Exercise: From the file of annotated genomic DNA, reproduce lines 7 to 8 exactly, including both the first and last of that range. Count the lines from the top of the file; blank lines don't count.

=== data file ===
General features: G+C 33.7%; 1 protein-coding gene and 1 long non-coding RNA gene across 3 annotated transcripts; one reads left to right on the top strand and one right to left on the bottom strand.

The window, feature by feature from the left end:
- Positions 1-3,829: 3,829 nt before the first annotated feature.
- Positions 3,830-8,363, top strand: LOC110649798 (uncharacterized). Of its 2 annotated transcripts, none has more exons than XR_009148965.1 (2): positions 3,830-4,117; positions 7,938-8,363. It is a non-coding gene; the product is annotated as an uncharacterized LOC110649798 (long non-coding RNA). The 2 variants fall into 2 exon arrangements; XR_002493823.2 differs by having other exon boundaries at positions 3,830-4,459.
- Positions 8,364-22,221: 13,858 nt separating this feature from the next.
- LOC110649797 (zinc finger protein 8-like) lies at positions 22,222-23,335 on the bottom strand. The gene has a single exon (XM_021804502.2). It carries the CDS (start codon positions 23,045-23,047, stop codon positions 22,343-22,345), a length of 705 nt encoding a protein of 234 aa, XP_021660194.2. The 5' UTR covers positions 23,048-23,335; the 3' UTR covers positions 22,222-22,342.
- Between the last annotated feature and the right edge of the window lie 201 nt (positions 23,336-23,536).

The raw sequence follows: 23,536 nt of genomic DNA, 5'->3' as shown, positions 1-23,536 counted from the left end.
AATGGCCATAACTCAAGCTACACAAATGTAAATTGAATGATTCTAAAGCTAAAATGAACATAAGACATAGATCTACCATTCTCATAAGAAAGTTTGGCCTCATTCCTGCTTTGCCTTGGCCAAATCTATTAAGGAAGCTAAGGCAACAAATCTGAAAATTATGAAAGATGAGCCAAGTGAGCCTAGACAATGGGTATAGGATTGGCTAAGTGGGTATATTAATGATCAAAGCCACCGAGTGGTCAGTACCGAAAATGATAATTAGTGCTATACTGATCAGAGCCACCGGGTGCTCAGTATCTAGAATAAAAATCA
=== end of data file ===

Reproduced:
- Between the last annotated feature and the right edge of the window lie 201 nt (positions 23,336-23,536).

The raw sequence follows: 23,536 nt of genomic DNA, 5'->3' as shown, positions 1-23,536 counted from the left end.